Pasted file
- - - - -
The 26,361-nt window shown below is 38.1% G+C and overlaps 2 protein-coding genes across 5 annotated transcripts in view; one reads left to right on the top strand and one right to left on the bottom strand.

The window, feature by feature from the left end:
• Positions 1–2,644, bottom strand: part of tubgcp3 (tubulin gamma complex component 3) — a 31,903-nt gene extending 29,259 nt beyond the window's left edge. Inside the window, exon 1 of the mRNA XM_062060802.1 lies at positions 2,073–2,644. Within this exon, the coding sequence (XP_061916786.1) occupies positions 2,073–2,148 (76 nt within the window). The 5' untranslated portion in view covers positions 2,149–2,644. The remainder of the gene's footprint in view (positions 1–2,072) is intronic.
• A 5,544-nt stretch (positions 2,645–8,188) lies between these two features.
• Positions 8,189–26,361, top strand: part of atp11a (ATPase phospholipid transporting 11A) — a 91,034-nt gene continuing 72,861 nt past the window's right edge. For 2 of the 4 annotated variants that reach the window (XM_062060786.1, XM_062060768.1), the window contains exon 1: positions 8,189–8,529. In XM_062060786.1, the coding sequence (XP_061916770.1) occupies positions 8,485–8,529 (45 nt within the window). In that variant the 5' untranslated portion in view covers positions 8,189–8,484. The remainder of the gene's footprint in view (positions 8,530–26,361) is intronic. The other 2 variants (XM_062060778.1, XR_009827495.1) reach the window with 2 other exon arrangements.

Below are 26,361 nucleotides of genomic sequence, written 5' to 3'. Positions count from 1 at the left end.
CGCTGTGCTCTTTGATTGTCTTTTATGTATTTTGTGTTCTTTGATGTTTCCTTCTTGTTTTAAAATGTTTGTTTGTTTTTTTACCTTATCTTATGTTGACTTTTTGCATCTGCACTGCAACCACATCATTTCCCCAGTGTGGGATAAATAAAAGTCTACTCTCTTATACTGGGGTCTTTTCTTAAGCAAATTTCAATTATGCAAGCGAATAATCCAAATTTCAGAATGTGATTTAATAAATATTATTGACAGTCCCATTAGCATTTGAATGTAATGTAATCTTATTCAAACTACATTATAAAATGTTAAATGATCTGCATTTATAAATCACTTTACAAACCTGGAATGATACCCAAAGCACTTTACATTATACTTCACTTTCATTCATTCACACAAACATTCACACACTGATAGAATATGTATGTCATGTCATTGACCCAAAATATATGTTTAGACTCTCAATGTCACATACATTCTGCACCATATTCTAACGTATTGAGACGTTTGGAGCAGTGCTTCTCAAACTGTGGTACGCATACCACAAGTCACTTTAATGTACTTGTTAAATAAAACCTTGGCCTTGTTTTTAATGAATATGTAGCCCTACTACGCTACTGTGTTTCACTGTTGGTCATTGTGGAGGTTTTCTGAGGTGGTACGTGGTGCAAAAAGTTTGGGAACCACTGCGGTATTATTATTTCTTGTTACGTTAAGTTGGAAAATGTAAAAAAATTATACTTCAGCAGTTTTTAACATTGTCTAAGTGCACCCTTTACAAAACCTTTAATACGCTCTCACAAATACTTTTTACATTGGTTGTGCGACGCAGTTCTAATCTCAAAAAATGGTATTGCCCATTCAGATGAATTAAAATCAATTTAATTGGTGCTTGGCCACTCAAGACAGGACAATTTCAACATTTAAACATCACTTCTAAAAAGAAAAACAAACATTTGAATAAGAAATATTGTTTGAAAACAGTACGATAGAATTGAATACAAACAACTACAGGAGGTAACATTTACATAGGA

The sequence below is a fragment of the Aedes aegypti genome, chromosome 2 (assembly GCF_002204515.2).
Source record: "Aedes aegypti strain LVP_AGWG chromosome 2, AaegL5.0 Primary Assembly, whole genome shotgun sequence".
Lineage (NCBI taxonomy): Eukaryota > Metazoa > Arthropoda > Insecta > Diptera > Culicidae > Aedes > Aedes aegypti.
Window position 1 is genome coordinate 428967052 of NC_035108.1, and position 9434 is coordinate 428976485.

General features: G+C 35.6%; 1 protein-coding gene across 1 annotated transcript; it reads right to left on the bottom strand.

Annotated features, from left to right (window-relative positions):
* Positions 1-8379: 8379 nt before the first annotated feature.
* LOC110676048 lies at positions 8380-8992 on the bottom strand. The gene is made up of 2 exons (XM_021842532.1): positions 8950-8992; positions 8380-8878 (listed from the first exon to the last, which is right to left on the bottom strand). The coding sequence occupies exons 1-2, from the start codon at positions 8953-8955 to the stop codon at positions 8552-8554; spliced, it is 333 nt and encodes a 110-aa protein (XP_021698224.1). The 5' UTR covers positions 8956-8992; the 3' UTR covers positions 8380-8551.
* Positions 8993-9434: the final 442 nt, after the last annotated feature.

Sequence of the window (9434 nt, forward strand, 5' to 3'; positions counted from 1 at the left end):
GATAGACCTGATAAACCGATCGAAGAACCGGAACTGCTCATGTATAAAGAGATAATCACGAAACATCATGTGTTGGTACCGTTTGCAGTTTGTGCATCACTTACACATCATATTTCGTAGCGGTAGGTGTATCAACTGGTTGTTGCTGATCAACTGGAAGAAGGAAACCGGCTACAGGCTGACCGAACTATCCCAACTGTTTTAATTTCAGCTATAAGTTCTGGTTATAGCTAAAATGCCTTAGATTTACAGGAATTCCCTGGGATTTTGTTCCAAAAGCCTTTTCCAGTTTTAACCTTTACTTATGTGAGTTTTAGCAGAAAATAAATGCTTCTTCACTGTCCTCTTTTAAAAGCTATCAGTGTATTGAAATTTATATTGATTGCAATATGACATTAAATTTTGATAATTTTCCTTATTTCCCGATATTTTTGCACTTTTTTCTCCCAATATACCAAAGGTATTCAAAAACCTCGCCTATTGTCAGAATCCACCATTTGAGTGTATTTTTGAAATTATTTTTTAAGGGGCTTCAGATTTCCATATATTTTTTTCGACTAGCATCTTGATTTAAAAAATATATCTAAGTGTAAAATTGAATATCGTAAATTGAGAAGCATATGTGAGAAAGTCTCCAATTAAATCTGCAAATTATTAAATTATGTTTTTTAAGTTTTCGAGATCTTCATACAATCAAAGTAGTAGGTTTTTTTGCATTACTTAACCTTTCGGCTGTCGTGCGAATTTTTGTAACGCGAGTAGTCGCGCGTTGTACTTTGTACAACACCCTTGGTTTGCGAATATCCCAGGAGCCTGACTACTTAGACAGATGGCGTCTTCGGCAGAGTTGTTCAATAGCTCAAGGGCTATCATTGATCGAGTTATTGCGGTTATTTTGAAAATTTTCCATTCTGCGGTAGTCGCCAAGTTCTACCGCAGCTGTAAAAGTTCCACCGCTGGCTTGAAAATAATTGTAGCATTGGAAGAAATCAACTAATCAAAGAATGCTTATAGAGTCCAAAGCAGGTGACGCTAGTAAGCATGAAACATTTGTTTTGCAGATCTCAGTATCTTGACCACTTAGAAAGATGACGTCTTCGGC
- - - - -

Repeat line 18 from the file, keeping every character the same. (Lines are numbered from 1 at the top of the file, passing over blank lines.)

GATAGACCTGATAAACCGATCGAAGAACCGGAACTGCTCATGTATAAAGAGATAATCACGAAACATCATGTGTTGGTACCGTTTGCAGTTTGTGCATCACTTACACATCATATTTCGTAGCGGTAGGTGTATCAACTGGTTGTTGCTGATCAACTGGAAGAAGGAAACCGGCTACAGGCTGACCGAACTATCCCAACTGTTTTAATTTCAGCTATAAGTTCTGGTTATAGCTAAAATGCCTTAGATTTACAGGAATTCCCTGGGATTTTGTTCCAAAAGCCTTTTCCAGTTTTAACCTTTACTTATGTGAGTTTTAGCAGAAAATAAATGCTTCTTCACTGTCCTCTTTTAAAAGCTATCAGTGTATTGAAATTTATATTGATTGCAATATGACATTAAATTTTGATAATTTTCCTTATTTCCCGATATTTTTGCACTTTTTTCTCCCAATATACCAAAGGTATTCAAAAACCTCGCCTATTGTCAGAATCCACCATTTGAGTGTATTTTTGAAATTATTTTTTAAGGGGCTTCAGATTTCCATATATTTTTTTCGACTAGCATCTTGATTTAAAAAATATATCTAAGTGTAAAATTGAATATCGTAAATTGAGAAGCATATGTGAGAAAGTCTCCAATTAAATCTGCAAATTATTAAATTATGTTTTTTAAGTTTTCGAGATCTTCATACAATCAAAGTAGTAGGTTTTTTTGCATTACTTAACCTTTCGGCTGTCGTGCGAATTTTTGTAACGCGAGTAGTCGCGCGTTGTACTTTGTACAACACCCTTGGTTTGCGAATATCCCAGGAGCCTGACTACTTAGACAGATGGCGTCTTCGGCAGAGTTGTTCAATAGCTCAAGGGCTATCATTGATCGAGTTATTGCGGTTATTTTGAAAATTTTCCATTCTGCGGTAGTCGCCAAGTTCTACCGCAGCTGTAAAAGTTCCACCGCTGGCTTGAAAATAATTGTAGCATTGGAAGAAATCAACTAATCAAAGAATGCTTATAGAGTCCAAAGCAGGTGACGCTAGTAAGCATGAAACATTTGTTTTGCAGATCTCAGTATCTTGACCACTTAGAAAGATGACGTCTTCGGC